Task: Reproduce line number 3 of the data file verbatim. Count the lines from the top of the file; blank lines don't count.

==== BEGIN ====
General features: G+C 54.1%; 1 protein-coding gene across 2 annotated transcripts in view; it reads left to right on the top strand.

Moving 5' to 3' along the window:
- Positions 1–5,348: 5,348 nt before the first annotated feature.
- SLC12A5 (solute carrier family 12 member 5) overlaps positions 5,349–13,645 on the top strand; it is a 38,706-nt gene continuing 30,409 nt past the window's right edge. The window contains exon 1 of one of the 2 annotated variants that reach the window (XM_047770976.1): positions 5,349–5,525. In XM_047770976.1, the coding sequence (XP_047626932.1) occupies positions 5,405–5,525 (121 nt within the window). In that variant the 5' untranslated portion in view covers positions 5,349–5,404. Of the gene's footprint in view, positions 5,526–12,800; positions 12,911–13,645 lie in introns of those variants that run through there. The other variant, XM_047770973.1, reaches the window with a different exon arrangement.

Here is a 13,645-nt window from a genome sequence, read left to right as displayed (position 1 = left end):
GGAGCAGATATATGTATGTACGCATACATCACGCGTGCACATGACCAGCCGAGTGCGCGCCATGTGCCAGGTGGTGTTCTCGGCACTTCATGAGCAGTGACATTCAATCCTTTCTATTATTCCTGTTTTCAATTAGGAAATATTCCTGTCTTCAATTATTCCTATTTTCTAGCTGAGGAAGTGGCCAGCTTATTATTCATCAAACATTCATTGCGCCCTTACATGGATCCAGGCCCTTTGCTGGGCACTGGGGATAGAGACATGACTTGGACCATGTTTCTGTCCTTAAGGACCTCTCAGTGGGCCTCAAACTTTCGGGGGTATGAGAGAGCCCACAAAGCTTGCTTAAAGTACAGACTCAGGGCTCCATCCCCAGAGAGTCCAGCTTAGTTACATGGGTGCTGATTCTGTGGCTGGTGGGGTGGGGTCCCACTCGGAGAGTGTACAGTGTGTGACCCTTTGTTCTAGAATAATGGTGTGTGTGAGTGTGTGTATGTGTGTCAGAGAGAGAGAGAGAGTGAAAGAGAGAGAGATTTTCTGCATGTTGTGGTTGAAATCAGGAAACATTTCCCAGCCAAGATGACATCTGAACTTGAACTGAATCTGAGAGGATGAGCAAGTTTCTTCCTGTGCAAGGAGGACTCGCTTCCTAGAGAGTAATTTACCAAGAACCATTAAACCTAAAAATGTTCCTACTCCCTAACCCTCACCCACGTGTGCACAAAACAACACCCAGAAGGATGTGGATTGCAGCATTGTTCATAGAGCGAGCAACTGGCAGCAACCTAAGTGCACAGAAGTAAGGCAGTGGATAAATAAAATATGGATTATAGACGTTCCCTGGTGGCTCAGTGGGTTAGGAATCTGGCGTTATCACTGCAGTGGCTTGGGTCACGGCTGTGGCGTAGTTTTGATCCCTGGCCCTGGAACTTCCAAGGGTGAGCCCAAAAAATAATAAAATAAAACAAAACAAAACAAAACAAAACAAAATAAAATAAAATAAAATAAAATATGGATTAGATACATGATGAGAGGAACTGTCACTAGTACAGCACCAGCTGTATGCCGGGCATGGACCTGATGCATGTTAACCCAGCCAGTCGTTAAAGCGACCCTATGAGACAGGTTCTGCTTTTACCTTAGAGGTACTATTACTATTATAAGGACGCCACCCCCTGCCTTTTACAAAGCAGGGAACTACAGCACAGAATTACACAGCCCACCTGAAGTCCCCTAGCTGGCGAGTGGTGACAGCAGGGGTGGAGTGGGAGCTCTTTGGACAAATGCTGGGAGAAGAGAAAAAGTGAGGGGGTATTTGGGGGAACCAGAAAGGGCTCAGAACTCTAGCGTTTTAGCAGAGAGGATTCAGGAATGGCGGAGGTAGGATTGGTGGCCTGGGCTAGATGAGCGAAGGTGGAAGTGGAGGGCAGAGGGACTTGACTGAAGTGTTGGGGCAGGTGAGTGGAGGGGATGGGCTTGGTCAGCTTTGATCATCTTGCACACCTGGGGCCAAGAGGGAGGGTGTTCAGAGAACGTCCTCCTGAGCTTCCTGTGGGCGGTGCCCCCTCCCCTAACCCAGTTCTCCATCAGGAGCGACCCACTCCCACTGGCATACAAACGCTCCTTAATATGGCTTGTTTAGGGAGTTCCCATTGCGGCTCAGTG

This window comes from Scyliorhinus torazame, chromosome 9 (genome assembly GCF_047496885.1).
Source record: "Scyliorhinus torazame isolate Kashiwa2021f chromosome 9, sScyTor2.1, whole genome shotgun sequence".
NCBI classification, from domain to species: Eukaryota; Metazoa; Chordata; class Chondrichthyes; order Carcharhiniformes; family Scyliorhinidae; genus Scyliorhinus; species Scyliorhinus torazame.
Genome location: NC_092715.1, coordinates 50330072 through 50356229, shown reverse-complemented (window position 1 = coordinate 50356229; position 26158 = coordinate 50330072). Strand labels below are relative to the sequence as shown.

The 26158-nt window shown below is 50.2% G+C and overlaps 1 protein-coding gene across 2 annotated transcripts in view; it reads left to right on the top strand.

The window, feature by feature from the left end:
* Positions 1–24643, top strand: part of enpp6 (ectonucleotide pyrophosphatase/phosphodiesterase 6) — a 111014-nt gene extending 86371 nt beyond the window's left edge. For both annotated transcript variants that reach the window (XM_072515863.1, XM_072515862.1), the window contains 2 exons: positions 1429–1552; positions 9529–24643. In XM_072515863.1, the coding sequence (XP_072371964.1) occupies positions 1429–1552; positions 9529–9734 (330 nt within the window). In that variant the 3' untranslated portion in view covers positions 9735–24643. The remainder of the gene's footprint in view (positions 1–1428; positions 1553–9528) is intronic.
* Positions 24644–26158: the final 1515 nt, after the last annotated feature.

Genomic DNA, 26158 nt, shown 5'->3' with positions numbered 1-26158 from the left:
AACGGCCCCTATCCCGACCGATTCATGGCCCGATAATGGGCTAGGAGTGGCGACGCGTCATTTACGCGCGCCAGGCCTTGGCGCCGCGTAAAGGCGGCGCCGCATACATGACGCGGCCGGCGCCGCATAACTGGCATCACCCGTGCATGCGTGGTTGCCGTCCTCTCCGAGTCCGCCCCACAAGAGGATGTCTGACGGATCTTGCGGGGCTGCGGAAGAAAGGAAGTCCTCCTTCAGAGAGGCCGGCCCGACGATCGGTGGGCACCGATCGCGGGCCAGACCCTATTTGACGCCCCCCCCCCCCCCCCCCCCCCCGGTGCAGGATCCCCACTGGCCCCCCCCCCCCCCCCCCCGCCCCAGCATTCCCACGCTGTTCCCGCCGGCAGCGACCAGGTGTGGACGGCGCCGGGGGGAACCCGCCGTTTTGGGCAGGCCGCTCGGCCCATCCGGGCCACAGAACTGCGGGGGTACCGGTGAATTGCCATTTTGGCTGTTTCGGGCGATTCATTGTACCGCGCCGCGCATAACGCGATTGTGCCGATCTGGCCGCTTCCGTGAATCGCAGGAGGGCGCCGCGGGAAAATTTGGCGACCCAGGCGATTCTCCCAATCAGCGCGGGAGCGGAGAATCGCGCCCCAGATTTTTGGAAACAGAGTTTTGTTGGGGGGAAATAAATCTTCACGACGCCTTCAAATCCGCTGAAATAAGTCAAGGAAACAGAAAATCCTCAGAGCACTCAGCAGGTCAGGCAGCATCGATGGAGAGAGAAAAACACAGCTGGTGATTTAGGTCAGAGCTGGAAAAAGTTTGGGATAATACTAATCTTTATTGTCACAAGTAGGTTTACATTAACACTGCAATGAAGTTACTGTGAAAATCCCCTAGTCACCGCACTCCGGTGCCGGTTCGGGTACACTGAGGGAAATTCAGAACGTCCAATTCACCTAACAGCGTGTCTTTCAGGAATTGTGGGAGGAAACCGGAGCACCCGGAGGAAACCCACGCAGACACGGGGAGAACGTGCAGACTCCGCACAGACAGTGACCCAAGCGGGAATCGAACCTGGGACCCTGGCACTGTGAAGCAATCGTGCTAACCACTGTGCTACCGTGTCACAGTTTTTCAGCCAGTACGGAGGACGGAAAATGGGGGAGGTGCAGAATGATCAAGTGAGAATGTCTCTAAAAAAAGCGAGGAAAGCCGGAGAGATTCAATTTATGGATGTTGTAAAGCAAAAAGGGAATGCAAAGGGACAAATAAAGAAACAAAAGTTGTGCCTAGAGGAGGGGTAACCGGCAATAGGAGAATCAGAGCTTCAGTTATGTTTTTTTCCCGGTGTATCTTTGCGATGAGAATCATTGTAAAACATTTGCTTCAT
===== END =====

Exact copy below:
- Positions 1–5,348: 5,348 nt before the first annotated feature.